There is now ample evidence that measuring the cervix with transvaginal ultrasound can identify pregnancies that may be at risk for preterm labor and delivery and treating them with progesterone may decrease preterm labor and delivery.
"Term labor is preceded by cervical ripening and effacement by several days. It would make logical sense that preterm cervical effacement would similarly predict preterm delivery. Since the 1990s, research from various countries has shown that cervical effacement, detected as a short cervix by transvaginal ultrasound in the mid-trimester, is indeed a powerful predictor of spontaneous preterm birth. Detecting women at high risk for preterm birth without proven effective therapies or interventions, however, would only create anxiety for the mother and frustration for the physician. Routine screening, therefore, traditionally was not offered."
"Today, however, we have ample evidence from the past decade of the safety and benefit of vaginal progesterone – and possibly other interventions – in women with singleton gestation and cervical shortening. Multiple studies have demonstrated that vaginal progesterone can significantly cut the rate of spontaneous preterm birth among the approximately 2% of women who have an asymptomatic short cervix (most commonly defined as less than or equal to 2 cm) in the mid-trimester."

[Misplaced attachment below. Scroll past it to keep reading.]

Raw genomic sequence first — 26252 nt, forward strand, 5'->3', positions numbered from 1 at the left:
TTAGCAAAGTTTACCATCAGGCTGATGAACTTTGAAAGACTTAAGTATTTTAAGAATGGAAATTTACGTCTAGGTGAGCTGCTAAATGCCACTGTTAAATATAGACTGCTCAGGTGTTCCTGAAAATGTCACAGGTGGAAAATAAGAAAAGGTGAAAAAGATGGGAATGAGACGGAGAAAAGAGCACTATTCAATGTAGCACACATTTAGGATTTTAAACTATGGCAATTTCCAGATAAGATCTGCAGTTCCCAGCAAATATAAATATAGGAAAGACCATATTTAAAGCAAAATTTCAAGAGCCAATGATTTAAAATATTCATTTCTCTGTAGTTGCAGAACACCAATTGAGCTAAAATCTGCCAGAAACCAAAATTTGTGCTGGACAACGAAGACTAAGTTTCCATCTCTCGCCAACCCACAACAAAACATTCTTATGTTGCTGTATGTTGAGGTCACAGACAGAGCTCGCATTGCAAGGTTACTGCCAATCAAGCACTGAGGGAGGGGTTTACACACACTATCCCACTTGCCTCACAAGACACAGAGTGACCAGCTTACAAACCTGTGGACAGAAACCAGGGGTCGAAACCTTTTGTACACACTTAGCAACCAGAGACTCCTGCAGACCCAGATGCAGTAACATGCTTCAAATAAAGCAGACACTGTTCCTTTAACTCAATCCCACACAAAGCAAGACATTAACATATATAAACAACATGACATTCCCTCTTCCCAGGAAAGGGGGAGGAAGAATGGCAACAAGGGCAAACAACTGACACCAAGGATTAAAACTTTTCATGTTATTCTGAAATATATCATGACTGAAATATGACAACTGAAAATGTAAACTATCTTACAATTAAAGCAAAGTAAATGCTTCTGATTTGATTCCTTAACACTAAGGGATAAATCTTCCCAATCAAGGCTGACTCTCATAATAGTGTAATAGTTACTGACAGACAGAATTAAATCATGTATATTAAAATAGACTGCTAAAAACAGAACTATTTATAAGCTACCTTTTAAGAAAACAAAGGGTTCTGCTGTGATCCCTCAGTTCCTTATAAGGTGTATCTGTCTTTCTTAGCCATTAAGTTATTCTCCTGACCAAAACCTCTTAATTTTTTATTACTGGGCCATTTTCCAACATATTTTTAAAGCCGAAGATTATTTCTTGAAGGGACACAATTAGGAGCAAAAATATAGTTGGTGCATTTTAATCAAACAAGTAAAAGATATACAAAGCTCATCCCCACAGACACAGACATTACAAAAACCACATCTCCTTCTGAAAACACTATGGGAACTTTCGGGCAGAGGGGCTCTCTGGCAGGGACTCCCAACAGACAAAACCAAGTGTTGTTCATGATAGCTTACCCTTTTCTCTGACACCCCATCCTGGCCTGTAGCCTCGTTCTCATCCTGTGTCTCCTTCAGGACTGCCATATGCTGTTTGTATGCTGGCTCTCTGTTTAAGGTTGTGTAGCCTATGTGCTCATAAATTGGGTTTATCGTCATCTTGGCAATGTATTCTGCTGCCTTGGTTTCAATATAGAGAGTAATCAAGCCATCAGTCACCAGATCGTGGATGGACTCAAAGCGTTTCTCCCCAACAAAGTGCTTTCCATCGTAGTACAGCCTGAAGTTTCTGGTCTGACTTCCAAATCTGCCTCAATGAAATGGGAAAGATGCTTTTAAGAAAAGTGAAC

"In a committee opinion on "Incidentally Detected Short Cervical Length" issued in April this year, the American College of Obstetricians and Gynecologists (ACOG) recommended that a cervical length measurement be performed at the time the ultrasound examination is undertaken for fetal anatomic survey at around 18-22 weeks’ gestation and said "cervical length measured by transvaginal ultrasound examination is a useful screening test for predicting spontaneous preterm birth."
"Treatment with vaginal progesterone also was associated in singletons with significant reductions in the rate of preterm birth at less than 35 weeks’ and less than 28 weeks’ gestation, the incidence of RDS, composite neonatal morbidity and mortality, birth weight, and NICU admission."